Seattle, Washington, "Seattle Nightclub Owners Face Stricter Noise Ordinances" (Mar. 27, 1999). The Associated Press State & Local Wire reports proposals to reinforce noise regulations for nightclubs in Seattle neighborhoods are not sitting well with a number of club owners.

Seattle, Washington, "Proposed "Entertainment Zones" in Seattle Would Relax Strict Noise Rules; Some See a Balance Between Residents and Vibrant Nightlife, Others See Residential Density Being Discouraged" (May 22, 1999). Seattle Post-Intelligencer reports that Seattle's loudest late-night businesses may find refuge from the city's tough new noise ordinances -- including $250 fines -- in a new idea: Entertainment Zones. City council is considering designating designating these zones to allow a loud, vibrant nightlife to flourish in some areas while protecting residential tranquility in others. Many businesses love the idea, but at least one citizen group believes the zones would be unfair to current residents and contribute to urban sprawl. The columnists address the issue in a humorous way, following a luckless drunken man through his night.

Seattle, Washington, "Seattle-Tacoma Airport Noise Consultant Proposes More Equitable Flight Paths that Would Share Noise More Evenly; FAA to Be Consulted on Use of Industrial Corridor" (Nov. 18, 1999). Business Wire reports that at a hearing, attended by at least 200 residents, the noise consultant for the Seattle-Tacoma Airport has proposed the use of split flight paths for north and south departures that would share noise more evenly between communities. CANE (full-name unspecified) was concerned that the proposal had fizzled out in 1990 when it was first proposed, but were optimistic that it would now be taken seriously by the Port Authority. The Community Advisory Committee (CAC) seemed interested in examining the consultant's proposal more closely.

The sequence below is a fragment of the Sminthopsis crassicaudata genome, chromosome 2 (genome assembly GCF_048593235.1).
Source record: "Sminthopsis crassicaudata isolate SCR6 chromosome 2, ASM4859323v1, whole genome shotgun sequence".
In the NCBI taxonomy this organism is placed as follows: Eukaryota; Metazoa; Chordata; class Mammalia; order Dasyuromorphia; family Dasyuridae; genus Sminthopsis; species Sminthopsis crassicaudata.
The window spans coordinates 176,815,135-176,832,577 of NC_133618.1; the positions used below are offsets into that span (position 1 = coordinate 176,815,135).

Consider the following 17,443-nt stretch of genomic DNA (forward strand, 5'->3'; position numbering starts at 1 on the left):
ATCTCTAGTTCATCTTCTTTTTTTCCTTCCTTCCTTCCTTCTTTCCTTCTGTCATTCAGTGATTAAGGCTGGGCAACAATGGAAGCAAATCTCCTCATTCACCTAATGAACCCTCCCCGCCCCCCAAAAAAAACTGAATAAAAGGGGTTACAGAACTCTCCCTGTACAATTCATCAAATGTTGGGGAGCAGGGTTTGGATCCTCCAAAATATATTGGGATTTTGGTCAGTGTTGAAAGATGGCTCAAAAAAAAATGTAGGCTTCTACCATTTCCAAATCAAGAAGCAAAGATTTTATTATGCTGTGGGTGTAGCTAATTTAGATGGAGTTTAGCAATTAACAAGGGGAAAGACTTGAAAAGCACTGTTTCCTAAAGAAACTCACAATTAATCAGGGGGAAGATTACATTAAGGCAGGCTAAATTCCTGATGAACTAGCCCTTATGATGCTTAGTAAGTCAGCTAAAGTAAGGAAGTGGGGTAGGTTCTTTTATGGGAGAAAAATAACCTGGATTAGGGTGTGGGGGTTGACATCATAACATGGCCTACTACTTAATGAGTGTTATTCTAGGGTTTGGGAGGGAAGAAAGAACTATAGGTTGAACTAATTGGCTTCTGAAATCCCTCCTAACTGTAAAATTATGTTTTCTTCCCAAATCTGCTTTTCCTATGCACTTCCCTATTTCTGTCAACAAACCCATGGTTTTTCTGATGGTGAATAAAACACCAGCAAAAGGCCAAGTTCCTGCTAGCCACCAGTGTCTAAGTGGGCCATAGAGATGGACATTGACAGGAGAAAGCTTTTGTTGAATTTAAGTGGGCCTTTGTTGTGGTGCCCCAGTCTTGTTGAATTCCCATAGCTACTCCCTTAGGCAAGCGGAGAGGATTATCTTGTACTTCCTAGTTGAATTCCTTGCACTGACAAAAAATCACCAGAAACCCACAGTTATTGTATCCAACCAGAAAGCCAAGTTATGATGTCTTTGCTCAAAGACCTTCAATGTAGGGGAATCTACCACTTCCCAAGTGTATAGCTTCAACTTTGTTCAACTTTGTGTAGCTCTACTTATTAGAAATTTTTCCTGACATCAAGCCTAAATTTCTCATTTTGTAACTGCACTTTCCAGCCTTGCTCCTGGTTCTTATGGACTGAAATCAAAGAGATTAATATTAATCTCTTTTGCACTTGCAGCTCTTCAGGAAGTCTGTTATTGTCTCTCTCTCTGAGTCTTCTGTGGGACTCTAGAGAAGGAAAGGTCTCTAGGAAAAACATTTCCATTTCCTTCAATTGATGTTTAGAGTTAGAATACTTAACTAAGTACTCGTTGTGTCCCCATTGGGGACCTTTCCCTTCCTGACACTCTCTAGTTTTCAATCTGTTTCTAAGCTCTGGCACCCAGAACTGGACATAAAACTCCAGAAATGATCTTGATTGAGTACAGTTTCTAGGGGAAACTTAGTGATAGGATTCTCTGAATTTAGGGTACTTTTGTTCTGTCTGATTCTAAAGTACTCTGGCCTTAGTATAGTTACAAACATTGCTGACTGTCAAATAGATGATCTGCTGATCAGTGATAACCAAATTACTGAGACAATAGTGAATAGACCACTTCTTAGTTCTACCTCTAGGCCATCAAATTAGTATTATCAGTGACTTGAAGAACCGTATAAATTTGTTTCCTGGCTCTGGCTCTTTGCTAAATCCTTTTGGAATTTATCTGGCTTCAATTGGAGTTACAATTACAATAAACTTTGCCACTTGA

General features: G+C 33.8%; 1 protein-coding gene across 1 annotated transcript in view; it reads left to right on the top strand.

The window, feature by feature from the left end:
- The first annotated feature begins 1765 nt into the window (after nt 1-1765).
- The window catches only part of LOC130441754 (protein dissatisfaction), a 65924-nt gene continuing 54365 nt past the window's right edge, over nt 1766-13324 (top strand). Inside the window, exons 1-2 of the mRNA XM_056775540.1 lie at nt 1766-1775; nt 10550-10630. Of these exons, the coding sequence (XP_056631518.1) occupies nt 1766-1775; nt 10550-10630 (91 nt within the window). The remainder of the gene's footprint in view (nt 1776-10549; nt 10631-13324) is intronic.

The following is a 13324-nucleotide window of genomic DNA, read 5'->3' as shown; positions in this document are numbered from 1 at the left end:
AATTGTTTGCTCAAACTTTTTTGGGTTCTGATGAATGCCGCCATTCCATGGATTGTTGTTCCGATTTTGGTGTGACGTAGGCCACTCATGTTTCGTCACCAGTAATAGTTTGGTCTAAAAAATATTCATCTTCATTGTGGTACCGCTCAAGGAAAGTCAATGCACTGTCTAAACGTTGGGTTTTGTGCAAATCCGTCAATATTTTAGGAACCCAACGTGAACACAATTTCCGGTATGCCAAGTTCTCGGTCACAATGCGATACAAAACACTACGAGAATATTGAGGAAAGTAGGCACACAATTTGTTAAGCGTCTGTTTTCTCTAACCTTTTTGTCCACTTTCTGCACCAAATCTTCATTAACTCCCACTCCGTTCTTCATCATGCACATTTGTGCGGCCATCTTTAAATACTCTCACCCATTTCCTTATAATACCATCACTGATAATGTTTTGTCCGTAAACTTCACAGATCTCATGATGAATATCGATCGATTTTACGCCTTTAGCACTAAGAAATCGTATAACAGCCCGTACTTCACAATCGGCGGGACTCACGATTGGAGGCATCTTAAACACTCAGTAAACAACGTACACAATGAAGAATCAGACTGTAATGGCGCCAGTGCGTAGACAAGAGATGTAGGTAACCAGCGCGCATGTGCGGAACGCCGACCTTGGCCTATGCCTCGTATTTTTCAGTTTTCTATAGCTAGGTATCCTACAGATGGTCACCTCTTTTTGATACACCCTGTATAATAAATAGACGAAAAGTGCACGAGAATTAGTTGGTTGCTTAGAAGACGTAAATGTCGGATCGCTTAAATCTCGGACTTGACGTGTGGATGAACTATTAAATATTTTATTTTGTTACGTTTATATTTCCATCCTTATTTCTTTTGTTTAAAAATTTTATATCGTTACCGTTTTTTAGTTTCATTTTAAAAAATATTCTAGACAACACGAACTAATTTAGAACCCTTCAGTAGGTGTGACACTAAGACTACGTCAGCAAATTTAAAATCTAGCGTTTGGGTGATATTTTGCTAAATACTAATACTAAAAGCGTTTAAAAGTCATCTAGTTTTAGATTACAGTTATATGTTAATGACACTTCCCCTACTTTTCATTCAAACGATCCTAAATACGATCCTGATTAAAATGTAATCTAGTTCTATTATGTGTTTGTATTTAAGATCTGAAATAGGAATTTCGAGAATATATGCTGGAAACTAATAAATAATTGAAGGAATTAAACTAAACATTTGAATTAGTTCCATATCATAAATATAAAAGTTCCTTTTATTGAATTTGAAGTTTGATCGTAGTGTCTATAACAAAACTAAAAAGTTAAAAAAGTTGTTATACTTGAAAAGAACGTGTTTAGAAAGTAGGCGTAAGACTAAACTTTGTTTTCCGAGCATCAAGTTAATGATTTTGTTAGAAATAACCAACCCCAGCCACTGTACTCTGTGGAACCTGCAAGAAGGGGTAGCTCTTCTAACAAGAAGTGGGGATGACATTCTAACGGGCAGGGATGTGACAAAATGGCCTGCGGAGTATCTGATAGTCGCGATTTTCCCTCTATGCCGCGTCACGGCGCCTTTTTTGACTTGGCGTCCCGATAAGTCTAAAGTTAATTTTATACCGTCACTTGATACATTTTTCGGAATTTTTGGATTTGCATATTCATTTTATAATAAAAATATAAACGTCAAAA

Seattle, Washington, "Commissioners Will Vote In the Spring On a Proposed Two-Tiered Flight Path to Spread Noise More Evenly Over Communities North of Seattle-Tacoma Airport" (Nov. 22, 1999). The Seattle Times reports that port commissioners will vote in the spring on a proposed two-tiered flight path that would spread noise more evenly over communities to the North of the Seattle-Tacoma Airport. The plan should reduce total noise impact in the North by 30 percent, as planes turn sooner and at a lower altitude.

Seattle, Washington, "Seattle Activist Implores Seattle-Tacoma Airport to More Evenly Distribute Aircraft Noise, Claiming Support from Ten Communities" (Nov. 25, 1999). The Seattle Times prints a letter to the editor from the chair of Citizens for Airplane Noise Equity Seattle. She suggests several measures that will help minimize and equitably share noise impacts from Seattle-Tacoma International Airport.

Seattle, Washington, "Seattle Resident Questions Recent Letter that Criticized a Recently Rejected Noise Ordinance Proposal" (Nov. 11, 1999). The Seattle Weekly prints several letters to the editor, one of which questions a recent article that criticized a recently vetoed noise ordinance.